“Former U.S. President George W. Bush, who led his country into a disastrous war with Iraq on the basis of concocted evidence of weapons of mass destruction and who authorized the use of torture against foreign prisoners of war in violation of the Geneva Conventions and international law, died today…”
No, George W. Bush did not die today. But, if he had, you can bet that would not be how the media would begin reports of his demise.
So why does “brutal dictator,” “murderous tyrant,” etc., seem to be the required starting (and often only) point when the mainstream western media writes about the death of former Cuban leader Fidel Castro?
In case you missed the news, here’s a sampler:
Castro’s body was still cooling when CNN announced his death, barely managing to say his name before taking it in vain: “Fidel Castro, the Cuban despot…” The New York Times couldn’t get through its first paragraph without blaming the Cuban leader for “bringing the Cold War to the Western Hemisphere,” and for “pushing the world to the brink of nuclear war” during the Cuban missile crisis. The Washington Post? “One of the most brutal dictators in modern history has just died.”
Considered, second day coverage was no more considered. Consider:
London’s Sunday Times: “a murderous tyrant… a blinkered ideologue who slavishly followed Moscow down the road to penury, foreign adventurism and dictatorship.”
The Guardian: “a manipulative demagogue, an oppressor and a relentless persecutor of those who dared challenge his will…”
In Canada — where we have had continuing diplomatic, commercial and human relations with Cuba and Cubans for nearly 70 years — you might expect the Canadian media to know better. No better.
With the reluctant, obligatory “communist Cuba did make progress on literacy and health…” Globe and Mail editorialists make the incredible argument that dictator-ruled, mob-controlled pre-Castro Cuba was “one of Latin America’s richest and most developed countries” before Castro turned it into a “basket case.”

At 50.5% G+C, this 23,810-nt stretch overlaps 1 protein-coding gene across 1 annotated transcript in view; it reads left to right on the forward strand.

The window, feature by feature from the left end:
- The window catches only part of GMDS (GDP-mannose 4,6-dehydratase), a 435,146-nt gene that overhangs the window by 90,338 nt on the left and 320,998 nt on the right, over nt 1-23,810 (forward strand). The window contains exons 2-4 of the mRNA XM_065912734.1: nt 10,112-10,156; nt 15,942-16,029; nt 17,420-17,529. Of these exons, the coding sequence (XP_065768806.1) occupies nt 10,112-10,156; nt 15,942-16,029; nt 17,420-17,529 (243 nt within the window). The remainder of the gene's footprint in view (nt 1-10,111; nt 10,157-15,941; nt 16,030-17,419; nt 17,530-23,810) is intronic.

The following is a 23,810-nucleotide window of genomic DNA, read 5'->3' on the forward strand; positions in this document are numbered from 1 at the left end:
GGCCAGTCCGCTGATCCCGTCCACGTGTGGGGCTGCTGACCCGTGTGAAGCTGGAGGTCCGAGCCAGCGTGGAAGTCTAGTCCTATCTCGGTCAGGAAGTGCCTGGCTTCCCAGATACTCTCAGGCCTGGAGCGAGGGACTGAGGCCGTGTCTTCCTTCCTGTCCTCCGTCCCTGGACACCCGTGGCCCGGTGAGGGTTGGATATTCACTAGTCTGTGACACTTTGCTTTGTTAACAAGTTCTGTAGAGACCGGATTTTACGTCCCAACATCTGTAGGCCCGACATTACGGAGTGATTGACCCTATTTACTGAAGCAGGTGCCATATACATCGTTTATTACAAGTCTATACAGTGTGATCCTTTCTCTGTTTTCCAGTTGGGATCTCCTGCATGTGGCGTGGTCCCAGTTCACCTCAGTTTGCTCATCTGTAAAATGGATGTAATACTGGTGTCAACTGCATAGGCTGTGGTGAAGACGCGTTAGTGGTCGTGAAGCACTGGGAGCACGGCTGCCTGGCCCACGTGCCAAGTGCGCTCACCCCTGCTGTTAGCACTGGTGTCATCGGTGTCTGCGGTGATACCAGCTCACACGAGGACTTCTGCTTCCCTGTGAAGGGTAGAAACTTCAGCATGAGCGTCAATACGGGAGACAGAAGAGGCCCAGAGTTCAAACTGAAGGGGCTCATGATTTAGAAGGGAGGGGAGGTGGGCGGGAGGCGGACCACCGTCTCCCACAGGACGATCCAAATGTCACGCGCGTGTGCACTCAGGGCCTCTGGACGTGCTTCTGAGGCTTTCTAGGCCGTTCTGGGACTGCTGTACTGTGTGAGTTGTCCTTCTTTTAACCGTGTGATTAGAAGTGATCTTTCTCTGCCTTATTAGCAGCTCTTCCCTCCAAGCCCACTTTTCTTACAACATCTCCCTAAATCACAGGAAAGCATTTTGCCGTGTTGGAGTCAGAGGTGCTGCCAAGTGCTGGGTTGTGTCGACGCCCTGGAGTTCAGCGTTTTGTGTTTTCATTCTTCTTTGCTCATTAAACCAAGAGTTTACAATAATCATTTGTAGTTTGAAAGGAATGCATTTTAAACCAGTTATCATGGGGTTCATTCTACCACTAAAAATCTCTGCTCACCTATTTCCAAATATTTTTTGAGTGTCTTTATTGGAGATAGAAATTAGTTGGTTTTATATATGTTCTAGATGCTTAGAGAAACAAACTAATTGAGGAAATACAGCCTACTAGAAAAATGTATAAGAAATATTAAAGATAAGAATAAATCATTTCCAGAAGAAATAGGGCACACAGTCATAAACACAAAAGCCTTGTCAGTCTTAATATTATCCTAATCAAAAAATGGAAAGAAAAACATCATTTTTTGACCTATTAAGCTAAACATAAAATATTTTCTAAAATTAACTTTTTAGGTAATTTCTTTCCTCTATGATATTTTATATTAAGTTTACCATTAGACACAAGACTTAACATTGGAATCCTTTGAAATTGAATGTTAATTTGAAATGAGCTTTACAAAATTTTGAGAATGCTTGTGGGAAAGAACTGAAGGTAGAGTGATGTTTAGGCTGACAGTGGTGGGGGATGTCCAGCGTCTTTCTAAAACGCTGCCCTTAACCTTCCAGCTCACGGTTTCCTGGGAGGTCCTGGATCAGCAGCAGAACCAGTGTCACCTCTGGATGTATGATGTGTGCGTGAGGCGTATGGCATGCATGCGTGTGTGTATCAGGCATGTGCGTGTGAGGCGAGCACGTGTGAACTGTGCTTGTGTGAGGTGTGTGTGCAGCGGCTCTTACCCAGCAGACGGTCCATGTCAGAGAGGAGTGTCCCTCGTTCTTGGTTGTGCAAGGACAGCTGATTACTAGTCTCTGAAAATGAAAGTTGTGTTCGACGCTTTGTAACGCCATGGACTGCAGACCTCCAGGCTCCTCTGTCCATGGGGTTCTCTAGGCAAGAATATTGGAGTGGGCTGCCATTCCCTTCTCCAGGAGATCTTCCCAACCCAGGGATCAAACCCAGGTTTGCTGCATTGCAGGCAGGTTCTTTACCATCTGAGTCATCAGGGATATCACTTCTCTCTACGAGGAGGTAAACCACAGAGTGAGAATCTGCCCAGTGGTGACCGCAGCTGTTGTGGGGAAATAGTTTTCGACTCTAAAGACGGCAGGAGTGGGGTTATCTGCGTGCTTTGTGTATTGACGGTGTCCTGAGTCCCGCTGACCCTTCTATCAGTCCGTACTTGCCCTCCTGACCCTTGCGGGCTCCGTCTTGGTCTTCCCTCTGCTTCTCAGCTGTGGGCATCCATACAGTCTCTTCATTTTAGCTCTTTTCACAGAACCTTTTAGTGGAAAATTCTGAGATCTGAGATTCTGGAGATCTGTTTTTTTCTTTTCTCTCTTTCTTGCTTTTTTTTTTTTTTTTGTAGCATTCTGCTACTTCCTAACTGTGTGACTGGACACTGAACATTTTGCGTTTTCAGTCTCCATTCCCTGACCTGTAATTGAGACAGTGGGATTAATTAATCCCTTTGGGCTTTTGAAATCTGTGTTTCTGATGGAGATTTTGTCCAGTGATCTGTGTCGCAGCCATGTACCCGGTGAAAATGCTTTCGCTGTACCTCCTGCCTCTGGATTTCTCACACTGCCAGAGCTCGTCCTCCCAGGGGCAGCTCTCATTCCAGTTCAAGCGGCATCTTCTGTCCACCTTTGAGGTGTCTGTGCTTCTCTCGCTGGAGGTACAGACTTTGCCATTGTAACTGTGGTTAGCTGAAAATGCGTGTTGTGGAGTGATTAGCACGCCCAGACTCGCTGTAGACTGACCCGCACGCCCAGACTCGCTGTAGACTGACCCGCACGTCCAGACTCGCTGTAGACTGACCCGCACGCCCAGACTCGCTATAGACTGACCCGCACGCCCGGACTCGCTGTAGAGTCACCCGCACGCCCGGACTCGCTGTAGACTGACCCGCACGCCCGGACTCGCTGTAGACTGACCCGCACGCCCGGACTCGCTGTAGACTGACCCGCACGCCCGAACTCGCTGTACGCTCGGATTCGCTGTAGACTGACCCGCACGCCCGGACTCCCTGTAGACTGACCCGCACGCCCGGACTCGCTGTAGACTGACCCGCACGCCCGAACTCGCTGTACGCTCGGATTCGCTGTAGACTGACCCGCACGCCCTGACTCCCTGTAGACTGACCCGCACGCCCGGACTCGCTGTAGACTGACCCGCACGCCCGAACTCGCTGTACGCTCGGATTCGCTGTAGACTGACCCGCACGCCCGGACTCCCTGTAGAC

Which, of course, gave free reign to Globe columnist Margaret Wente: “Fidel Castro was a failure in every way. He wouldn’t give his people freedom and he couldn’t even give them bread. We should be dancing on his grave.”
One can only wish Wente would begin to plagiarize from more reputable sources.
Though not, in this instance, from the CBC.
While covering what appeared to be — on the TV screen of it — massive crowds “flooding” into Revolution Square to pay tribute to their late former leader, CBC reporters did their best to create a counter narrative: some had been bussed in, forced to pay tribute to their “repressive” leader.
“While many are criticizing the legacy of their former president,” declared CBC newsreader David Common (report begins at 4:36), “it’s difficult to find dissenting voices in Havana.” In fact, Adrienne Arsenault — normally a diligent reporter — couldn’t find a single one. So she Skyped with an “often-arrested, outspoken artist” who happened to be “out of the country,” but who nonetheless declared: “I know for sure that repression is going very strong these days…”
And so it has gone. The media is one great echo chamber of conventional American mass media un-wisdom: about Castro, his life, his death, his legacy; about Cuba’s past, its present, its future.
What did the media miss about Fidel Castro’s nearly six decades in power?
Let’s start with six of Castro’s signature humanitarian achievements.